Following his defeat in last week’s party leadership election, far-right Jobbik member László Toroczkai has decided to set up a platform within the radical nationalist party to “return the party to the ideology laid out in its founding deed”.
Jobbik politician László Toroczkai arriving for a press conference announcing the creation of a new “party platform” on May 22nd (Photo: MTI – Tibor Illyés)
Speaking at a press conference today, the mayor of the Southern Hungarian village of Ásotthalom announced the creation of a grouping within the party called “Mi magunk” (We Ourselves), that was proposed at a meeting of seven Jobbik mayors and “several mid-ranking” party officials last Friday. In addition, press reports note that prominent Jobbik MPs Dóra Dúró and Előd Novák (who is also Dúró’s husband) will join the new grouping.
Toroczkai noted that Jobbik’s current rules neither prohibit platforms within the party nor contain stipulations concerning their operations. He added that their initiative now awaits approval by Jobbik’s presidium. In addition, he threatened that,
if the leadership rejected the new platform, a “party split” could ensue.
The grouping’s name, “Mi magunk”, matches with the name of the leftist Irish republican political party Sinn Féin, which also translates to “We Ourselves.” It is unclear whether Toroczkai and his allies deliberately chose to take up the name of the Irish party perhaps best known for its historical relationship with the Irish Republican Army.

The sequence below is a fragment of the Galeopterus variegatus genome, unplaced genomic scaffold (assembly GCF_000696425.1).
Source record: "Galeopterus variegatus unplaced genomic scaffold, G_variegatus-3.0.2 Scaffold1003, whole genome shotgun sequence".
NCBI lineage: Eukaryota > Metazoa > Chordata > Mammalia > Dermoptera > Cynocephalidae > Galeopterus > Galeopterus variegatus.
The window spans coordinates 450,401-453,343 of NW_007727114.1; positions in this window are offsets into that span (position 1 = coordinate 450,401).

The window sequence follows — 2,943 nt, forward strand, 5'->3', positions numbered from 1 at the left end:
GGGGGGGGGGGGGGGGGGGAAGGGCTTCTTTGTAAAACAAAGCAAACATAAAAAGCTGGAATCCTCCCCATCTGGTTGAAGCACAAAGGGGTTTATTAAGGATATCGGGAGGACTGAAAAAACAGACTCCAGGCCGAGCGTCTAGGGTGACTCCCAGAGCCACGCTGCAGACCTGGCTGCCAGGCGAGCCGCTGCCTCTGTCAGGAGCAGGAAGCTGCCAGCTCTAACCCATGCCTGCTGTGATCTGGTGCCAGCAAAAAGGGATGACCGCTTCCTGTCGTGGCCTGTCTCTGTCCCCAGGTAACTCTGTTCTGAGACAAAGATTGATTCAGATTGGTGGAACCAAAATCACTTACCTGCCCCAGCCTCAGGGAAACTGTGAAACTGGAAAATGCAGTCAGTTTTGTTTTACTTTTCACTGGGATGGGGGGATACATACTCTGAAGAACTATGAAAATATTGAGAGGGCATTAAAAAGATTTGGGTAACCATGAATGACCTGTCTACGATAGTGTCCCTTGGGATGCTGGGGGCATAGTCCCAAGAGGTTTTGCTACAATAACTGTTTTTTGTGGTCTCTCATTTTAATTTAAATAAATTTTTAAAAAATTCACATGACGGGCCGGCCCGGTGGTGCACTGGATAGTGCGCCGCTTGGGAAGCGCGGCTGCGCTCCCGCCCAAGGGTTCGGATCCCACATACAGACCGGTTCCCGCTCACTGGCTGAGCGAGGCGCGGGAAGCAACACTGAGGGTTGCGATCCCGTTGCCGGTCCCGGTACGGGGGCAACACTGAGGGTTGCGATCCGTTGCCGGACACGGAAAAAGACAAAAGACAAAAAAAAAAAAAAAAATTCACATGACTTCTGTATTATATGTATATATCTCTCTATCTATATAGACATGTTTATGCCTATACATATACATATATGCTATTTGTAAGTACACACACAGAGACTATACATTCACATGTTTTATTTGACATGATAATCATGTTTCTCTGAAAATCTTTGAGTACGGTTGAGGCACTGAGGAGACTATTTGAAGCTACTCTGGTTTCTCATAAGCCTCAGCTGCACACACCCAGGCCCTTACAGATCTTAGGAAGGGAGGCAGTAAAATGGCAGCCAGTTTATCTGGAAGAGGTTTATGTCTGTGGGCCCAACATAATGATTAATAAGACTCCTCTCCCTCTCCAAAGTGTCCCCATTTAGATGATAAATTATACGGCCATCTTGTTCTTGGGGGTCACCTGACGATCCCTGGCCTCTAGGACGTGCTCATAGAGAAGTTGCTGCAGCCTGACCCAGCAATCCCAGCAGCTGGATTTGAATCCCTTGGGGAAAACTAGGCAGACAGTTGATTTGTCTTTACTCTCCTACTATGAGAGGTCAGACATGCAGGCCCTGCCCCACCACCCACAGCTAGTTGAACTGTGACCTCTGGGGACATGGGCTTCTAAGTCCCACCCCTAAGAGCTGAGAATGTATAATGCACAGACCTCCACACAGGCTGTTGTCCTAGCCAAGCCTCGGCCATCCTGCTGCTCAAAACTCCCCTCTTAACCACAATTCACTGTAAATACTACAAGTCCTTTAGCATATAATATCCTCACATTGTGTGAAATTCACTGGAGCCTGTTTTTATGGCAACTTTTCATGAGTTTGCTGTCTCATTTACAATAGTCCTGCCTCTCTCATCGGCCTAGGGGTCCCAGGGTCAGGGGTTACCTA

Toroczkai himself is a far-right figure who came to international attention due to a number of controversial actions he took as Mayor of Ásotthalom. These included, among others, the creation of a widely-mocked video “message to illegal immigrants from Hungary,” as well as the passage of local ordinances banning muezzins operating in public areas, burkas and chadors, and “propaganda activities that present marriage in other ways than the bond between a man and a woman.” All of Toroczkai’s regulations were later annulled by Hungary’s Constitutional Court.
Toroczkai was defeated by moderate Tamas Sneider in Jobbik’s leadership election on May 12th; the latter seems to be committed to continuing Jobbik’s shift toward the center and away from its openly racist, xenophobic, and anti-Semitic past.
After his win last week, Sneider claimed that he did not expect Jobbik to “split or splinter.” At the same time, left-wing news site Index notes that many centrist politicians within the party would rather see Toroczkai depart, with one commenting
I’d be happy if Laci [Toroczkai] would go to hell and take the rest of the rednecks with him.
Likewise, in a recent article Index argued that Jobbik’s far-right wing has effectively aided the continued dominance of Viktor Orbán’s ruling Fidesz, and has served as a “tester” of sorts for how far Fidesz could push its ideology and messaging.
It should also be noted that, if Toroczkai and his allies do break off, it would not be the first time that a far-right splinter group left Jobbik in the wake of an election defeat. In 2014, which likewise saw a Fidesz election win, a far-right group by the name of Magyar Hajnal (“Hungarian Dawn”) was formed by disgruntled Jobbik members. However, the new party, whose name came from the ultra-nationalist Greek Golden Dawn Party, and whose first policy proposals included ensuring that all of its leaders had “clean” (that is, non-Jewish or Roma) family trees, fizzled out rather quickly, and has essentially disappeared from the Hungarian political landscape.